This week the students continued to work on their assigned female Brigadoon characters. They were also broken up into 3 groups and assigned the remainder of the Brigadoon cast for costuming, along with the men to work on together. All students now have individual and group assignments to work on. Their individual sewing kits also arrived Tuesday and they were all super excited to receive those. Almost everyone is now a master at using the seam ripper and removing “ugly things” from old costumes and they have each successfully patched up rips, holes and hem issues so next week we can begin adding the decorative elements (which they have all been waiting for.) Students learned how to make and sew fabric rosettes that we will be attaching to sashes and across dresses. The groups also finished measuring and charting the remainder of the actors along with beginning research online for their additional assignments (bagpipers, sword dancers, wedding guests etc.) and display board content. I was again very impressed by the journals turned in this week.

 

Drama (Ms. Jessa Lormand, Instructor)

This week we began scene transitions and choreography, which is abundant in this production. We went over the set design and sketches for each scene and transition into the next. Collectively, the group made decisions on other aspects of staging and design. Some of the cast were able to try on costume pieces this week and began watching some of the movie “Never Been Kissed” as it is referenced and used in the play itself. We worked through all family kitchen scenes along with Tammy/Parent scenes in detail, assigned and read through/worked all the voice over parts to prepare for recording them next week. All students are focused and working on something at all times. When not actively on stage working or acting, they are running lines, designing for the show or creating art for the lobby display. I can not express what a joy this group is. Every single child in this production puts in 100% daily. Their energy and passion is infectious.

 


Weekly Reports – Composition, Week Three

Here are some reports from the teachers of each of our Composition classes for the last week in the Program. We have organized them by class:

Freshman Composition (Ms. Cecil Tate, Instructor)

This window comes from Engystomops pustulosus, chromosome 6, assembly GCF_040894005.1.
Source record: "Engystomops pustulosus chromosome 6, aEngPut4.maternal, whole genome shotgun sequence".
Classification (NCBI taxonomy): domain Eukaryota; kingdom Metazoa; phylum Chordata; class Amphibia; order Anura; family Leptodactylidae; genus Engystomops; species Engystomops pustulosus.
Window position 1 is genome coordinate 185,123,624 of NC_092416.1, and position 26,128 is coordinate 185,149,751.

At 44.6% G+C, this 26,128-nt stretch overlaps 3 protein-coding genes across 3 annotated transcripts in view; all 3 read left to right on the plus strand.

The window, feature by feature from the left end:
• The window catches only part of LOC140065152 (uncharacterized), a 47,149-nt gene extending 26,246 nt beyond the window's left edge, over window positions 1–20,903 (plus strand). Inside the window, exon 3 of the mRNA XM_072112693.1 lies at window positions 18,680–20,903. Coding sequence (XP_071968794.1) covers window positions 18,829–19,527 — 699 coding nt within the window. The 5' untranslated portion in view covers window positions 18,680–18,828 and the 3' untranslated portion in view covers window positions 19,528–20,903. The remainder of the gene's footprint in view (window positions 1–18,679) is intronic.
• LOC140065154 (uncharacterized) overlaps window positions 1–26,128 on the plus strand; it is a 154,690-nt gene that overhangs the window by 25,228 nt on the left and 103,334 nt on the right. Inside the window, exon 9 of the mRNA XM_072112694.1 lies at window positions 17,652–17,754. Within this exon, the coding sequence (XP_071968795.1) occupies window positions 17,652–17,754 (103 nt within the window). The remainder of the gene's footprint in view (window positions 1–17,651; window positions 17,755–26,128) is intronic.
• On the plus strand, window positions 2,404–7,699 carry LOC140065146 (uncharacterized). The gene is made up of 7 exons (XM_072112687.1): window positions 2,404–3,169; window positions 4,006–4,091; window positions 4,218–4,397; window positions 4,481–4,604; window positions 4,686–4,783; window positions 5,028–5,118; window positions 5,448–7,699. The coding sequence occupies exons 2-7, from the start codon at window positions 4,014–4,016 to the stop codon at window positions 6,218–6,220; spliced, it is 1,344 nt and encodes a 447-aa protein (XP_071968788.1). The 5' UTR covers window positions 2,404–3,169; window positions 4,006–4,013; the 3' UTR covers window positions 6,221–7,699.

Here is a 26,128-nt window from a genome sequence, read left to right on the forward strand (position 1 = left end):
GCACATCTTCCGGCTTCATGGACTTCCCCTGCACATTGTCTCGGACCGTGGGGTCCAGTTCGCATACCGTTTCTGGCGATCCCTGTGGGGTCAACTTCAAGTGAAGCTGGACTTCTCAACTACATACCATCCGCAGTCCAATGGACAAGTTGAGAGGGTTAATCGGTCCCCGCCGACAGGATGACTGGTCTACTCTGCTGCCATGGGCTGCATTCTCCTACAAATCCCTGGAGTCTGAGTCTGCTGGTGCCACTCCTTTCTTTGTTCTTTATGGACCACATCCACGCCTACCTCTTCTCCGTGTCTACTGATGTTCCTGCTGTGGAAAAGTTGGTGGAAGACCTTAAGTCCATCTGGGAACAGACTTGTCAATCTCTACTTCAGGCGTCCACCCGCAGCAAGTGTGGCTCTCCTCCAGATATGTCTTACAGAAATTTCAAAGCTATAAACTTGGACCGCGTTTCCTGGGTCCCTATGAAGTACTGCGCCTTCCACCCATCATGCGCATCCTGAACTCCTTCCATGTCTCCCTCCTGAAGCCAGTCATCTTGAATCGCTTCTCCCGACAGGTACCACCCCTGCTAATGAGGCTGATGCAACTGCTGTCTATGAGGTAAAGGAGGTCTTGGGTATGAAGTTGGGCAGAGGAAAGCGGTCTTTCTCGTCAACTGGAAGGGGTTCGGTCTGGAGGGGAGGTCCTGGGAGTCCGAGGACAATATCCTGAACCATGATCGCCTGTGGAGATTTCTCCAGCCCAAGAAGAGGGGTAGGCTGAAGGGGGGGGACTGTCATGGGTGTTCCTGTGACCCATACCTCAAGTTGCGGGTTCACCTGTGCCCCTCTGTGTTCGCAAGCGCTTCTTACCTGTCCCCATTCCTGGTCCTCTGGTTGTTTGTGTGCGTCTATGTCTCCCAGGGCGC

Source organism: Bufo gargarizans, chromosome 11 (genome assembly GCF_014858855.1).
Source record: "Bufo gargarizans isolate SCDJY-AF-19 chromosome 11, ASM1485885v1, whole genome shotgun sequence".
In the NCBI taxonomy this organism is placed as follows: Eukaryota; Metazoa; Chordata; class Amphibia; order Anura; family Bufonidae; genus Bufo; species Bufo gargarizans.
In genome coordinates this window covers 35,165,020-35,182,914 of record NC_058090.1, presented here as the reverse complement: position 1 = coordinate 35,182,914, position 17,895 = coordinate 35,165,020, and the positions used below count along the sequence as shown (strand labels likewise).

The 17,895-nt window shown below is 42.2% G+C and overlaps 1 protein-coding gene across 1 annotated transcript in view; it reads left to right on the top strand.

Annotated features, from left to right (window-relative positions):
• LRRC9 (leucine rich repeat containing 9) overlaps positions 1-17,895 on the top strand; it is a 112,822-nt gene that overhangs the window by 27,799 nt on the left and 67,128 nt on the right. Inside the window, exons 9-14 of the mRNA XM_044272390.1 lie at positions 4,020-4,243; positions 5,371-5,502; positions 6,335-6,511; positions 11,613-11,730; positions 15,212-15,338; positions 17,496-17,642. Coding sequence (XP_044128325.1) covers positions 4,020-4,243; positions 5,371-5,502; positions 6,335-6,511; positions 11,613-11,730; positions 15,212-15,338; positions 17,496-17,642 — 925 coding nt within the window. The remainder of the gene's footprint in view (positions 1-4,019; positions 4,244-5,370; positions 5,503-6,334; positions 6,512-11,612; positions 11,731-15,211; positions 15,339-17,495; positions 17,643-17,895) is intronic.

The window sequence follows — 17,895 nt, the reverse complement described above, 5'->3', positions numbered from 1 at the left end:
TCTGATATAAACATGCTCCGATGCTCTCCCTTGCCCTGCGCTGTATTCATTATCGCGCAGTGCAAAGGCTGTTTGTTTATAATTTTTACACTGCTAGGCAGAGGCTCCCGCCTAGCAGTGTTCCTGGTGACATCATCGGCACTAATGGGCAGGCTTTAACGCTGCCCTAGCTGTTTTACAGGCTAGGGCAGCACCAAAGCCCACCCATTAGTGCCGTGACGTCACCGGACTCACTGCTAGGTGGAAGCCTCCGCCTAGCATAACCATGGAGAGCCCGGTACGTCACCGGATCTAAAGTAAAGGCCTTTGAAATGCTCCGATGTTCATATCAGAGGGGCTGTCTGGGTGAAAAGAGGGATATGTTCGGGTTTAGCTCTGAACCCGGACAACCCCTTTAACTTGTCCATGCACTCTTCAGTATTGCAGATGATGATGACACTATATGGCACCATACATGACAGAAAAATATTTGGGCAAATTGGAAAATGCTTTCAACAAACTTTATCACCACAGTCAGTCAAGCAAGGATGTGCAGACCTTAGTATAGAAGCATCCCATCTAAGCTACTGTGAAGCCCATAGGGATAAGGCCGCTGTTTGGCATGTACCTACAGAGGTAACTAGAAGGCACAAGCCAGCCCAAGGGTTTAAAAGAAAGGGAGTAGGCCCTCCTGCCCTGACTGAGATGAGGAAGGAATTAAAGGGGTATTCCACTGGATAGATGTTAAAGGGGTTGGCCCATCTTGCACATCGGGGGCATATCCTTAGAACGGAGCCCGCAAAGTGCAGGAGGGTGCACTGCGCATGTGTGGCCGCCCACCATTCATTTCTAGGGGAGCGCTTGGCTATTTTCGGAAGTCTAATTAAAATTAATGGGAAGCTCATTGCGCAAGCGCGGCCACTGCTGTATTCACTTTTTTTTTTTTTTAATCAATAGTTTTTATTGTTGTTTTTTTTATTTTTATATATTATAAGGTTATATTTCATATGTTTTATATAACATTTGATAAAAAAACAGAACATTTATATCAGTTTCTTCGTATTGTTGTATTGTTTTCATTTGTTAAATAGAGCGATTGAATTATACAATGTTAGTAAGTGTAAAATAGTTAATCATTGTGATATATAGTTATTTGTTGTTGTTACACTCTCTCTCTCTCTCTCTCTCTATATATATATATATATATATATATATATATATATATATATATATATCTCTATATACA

On Monday of week three, the composition classes read story beginnings and practiced writing an original descriptive beginning, The next day they read “The Lady or the Tiger” and wrote their own endings. On Wednesday they volunteered to share their endings with the class, then they wrote apostrophe poems to subjects of their choice. We found a few examples of apostrophes and they were interested in the form. Thursday was another day of poetry writing. This time the students had to try to create poem using a list of words given to them. They seemed to enjoy trying to make sense out of nonsense. They also tried creating a snapshot of a friend just using words. Friday was freshman fun day.

 

Sophomore Composition (Ms. Stacey Simien, Instructor)

This week was all about rhetoric. We explored rhetorical devices with a fun Quizziz on iPads and through songs. We then reviewed the rhetorical appeals in advertisements. This week’s writing was an argumentative essay due on Friday.

 

Senior Composition (Brett Hanley, Instructor)

In Composition III, we discussed how to model plot in fiction, completed a critical analysis of a short story, completed a 100-word story, and read fiction by Amelia Gray, George Saunders, Lydia Davis, ZZ Packer, and Michael Cunningham.

 

Grad English (Brett Hanley, Instructor)

In English 002, we discussed key elements of flash fiction and plot, completed in-class creative and academic writing assignments, and read stories by Lorrie Moore, ZZ Packer, and Michael Cunningham.


Weekly Reports – Sciences, Week Three

Here are some reports from the teachers of each of our Science classes for last week in the Program. We have organized them by class:

Freshman Science (Susan Nunez, Instructor)

This week, we worked on Taxonomy/classification of organisms. Students read and created their own dichotomous keys to classify fictional monsters and types of beans.

 

 

Senior Science (Dr. Linda Brannon, Instructor)